• EI Working while on Claim pilot rules will be made permanent.
    • Training funds to assist workers in seasonal industries are increased.
    • $1.2 billion over five years to establish a new EI Parental Sharing Benefit.
    • Note: In spite of significant investments from the EI fund, total EI benefits are
      expected to decline because of the budget’s low unemployment forecast.
  • Skills:
    • A new Apprenticeship Grant for women and Pre-Apprenticeship Program will
      encourage under-represented groups to explore careers in skilled trades.
    • $2 billion over five years to create a new Aboriginal Skills and Employment
  • Training Program.
  • Trade:
    • $75 million over five years to increase Canada’s diplomatic and trade
      presence in Asia.
    • A Canadian Ombudsman for Responsible Enterprise will be appointed to
      ensure Canadian companies operating abroad “exercise leadership in
      ethical, social and environmental practices.”
  • Innovation:
    • $1.7 billion over five years to Canada’s granting councils and research
    • $573 million over five years to implement a Digital Infrastructure Strategy.
    • $140 million over five years for collaborative projects between business and
    • $540 million over five years to strengthen research and collaboration at the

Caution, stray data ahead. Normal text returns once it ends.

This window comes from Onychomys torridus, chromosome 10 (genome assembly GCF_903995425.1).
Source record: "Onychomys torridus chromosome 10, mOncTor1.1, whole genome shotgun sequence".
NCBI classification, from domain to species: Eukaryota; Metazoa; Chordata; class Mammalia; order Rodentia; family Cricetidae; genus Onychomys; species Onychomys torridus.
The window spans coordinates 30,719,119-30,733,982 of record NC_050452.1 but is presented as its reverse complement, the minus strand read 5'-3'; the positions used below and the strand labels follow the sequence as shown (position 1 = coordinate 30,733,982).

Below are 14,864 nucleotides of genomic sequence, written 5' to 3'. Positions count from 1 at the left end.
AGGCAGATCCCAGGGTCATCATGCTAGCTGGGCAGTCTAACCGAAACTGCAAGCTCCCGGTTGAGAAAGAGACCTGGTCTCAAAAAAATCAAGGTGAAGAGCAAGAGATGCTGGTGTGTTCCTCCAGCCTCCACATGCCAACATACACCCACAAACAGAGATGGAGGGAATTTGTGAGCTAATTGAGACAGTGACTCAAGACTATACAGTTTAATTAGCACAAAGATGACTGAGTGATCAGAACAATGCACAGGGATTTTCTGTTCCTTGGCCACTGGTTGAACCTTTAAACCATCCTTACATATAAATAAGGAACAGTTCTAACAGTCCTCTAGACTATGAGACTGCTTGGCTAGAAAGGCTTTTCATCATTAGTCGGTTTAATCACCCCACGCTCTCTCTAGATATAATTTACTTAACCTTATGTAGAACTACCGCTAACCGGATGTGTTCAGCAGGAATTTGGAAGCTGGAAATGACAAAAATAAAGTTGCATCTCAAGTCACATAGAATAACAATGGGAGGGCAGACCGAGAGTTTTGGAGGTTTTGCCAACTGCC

National Research Council.
    • $2.8 billion dollars over five years to renew federal research laboratories.
    • Simplification and consolidation of business support programs (with additional
      funding) through an Accelerated Growth Services focusing on the Industrial
      Research Assistance Program, Strategic Investment Fund, Trade Commissioner
      Services, and Regional Development Agencies.
    • Launch of a new Women Entrepreneurship Strategy with $105 million over five
      years to regional development agencies to promote women-led businesses.
    • $85.3 million over five years to help Canadian companies access and share
      intellectual property, including the establishment of patent pools, a patent
      advisory service and the creation of an IP marketplace.
    • Establishment of a new electronic procurement platform to simplify and widen
      the scope of procurement processes.
    • $100 million over five years to develop the next generation of rural broadband.
    • $392 million over five years to create a new Centre for Cybersecurity and
      support its cybersecurity strategy.
  • Regulatory Reform:
    • A new Regulatory Reform Agenda aimed at supporting innovation and
      investment, including regulatory reviews, further regulatory cooperation with
      the United States and a new e-regulation platform to improve consultation
      and awareness.
    • Pharmacare
      A new Advisory Council will recommend options for moving forward on the
      implementation of a National Pharmacare Program. While the objective is
      laudable, it will be important that the Council work closely with those
      businesses that already provide pharmacare-related benefits to Canadians.

Analysis provided by the Canadian Chamber of Commerce